theLynnLab
07/2016 © Francis Lynn

type 2 diabetes

Type 2 diabetes occurs when the insulin-producing β-cells are no longer able to produce enough insulin to normalize blood glucose levels. This results from a decreased responsiveness of insulin target tissues to the hormone and therefore a loss of glucose removal from the blood by these target tissues. The etiology of type 2 diabetes is not entirely clear but obesity, genetic factors, age and environmental agents have all been shown to contribute. Often weight loss, exercise and careful eating can slow the development of type 2 diabetes; however, long-term β-cell stress often results in cell death, which may be mediated by the immune system. Loss of insulin-producing cells leads to a condition similar to type 1 diabetes and insulin must be administered. At this point, the only way to cure the disease is replacement of the cells that have died. Research done in the Lynn lab has the potential to contribute the understanding of how insulin producing cells are generated, knowledge that will be important for the generation of cell-based therapies for late-stage type 2 diabetes.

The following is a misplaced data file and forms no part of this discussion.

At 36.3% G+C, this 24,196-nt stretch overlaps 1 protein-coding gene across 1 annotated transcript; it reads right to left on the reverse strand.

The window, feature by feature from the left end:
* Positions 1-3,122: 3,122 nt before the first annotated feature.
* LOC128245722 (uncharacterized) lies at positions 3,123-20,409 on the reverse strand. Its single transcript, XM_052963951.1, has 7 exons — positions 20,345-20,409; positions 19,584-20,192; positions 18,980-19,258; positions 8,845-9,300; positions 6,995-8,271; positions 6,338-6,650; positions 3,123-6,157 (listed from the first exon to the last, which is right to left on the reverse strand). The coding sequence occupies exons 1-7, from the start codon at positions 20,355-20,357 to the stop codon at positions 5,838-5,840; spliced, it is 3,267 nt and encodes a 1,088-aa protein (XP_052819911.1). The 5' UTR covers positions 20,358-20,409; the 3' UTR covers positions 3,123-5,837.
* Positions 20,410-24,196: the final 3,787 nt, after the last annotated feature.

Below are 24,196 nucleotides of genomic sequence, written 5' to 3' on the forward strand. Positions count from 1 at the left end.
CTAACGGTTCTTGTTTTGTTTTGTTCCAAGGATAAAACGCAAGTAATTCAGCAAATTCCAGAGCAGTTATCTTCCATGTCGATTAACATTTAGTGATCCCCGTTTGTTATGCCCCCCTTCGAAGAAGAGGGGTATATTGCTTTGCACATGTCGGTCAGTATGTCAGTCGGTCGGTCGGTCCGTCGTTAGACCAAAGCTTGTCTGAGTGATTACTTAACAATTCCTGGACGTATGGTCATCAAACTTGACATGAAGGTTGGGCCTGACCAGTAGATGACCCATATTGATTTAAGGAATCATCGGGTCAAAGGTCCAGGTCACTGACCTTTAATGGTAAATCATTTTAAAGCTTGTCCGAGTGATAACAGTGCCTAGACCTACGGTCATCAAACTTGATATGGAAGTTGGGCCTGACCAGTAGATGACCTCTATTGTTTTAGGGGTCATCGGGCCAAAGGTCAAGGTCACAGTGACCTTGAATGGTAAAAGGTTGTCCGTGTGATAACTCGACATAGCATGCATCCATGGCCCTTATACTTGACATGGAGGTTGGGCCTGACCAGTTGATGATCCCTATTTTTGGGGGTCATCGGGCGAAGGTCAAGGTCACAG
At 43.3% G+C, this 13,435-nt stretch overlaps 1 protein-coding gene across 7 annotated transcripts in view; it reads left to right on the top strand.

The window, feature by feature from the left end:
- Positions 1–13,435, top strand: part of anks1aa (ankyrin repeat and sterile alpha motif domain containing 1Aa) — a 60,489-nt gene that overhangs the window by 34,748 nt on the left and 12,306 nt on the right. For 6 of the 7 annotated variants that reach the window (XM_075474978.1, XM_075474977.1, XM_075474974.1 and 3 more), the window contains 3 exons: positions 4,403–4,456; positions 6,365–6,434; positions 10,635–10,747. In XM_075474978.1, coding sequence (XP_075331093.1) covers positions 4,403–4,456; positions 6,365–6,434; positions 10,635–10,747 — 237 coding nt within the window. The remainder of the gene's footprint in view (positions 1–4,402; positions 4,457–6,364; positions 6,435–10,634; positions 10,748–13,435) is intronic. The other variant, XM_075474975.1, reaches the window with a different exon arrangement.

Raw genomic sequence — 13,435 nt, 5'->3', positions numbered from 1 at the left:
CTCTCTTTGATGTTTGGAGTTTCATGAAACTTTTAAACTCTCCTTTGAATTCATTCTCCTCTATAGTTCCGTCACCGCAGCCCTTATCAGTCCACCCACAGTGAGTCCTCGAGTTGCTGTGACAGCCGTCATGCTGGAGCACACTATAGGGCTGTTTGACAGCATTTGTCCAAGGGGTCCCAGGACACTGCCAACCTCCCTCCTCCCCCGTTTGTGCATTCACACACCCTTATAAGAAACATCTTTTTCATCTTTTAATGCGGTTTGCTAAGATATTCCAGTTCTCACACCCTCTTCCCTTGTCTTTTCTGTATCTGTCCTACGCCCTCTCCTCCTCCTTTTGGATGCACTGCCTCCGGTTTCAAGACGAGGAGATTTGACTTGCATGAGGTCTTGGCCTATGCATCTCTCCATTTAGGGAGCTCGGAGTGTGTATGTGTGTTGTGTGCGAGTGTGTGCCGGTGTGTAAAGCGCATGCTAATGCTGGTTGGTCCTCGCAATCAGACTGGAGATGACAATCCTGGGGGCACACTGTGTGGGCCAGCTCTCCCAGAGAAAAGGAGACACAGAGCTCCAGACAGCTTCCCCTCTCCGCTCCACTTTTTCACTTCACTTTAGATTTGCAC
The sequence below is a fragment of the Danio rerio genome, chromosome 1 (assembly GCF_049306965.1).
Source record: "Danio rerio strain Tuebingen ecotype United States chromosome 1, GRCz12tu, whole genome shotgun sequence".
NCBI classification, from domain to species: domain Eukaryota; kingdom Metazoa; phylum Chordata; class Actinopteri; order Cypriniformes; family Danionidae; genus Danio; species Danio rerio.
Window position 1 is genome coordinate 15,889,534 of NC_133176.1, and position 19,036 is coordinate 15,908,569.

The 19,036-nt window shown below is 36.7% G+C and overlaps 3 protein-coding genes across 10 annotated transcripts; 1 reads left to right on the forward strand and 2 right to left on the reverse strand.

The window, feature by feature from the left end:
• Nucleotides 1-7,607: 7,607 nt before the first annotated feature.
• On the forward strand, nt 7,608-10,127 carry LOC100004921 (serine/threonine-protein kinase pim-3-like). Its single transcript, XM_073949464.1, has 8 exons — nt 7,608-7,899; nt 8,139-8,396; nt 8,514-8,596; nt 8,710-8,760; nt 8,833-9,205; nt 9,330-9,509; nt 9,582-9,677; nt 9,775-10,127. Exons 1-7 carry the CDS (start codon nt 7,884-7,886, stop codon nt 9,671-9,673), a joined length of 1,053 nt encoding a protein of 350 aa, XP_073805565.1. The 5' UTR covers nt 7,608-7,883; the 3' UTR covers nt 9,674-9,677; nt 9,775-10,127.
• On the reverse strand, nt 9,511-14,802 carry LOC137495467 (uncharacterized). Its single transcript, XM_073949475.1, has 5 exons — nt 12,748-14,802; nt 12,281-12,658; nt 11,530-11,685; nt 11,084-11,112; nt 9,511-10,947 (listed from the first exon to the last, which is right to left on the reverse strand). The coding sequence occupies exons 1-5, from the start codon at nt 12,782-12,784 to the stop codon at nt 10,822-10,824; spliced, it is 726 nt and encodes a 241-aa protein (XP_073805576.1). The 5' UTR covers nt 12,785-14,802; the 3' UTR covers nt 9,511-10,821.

insulin
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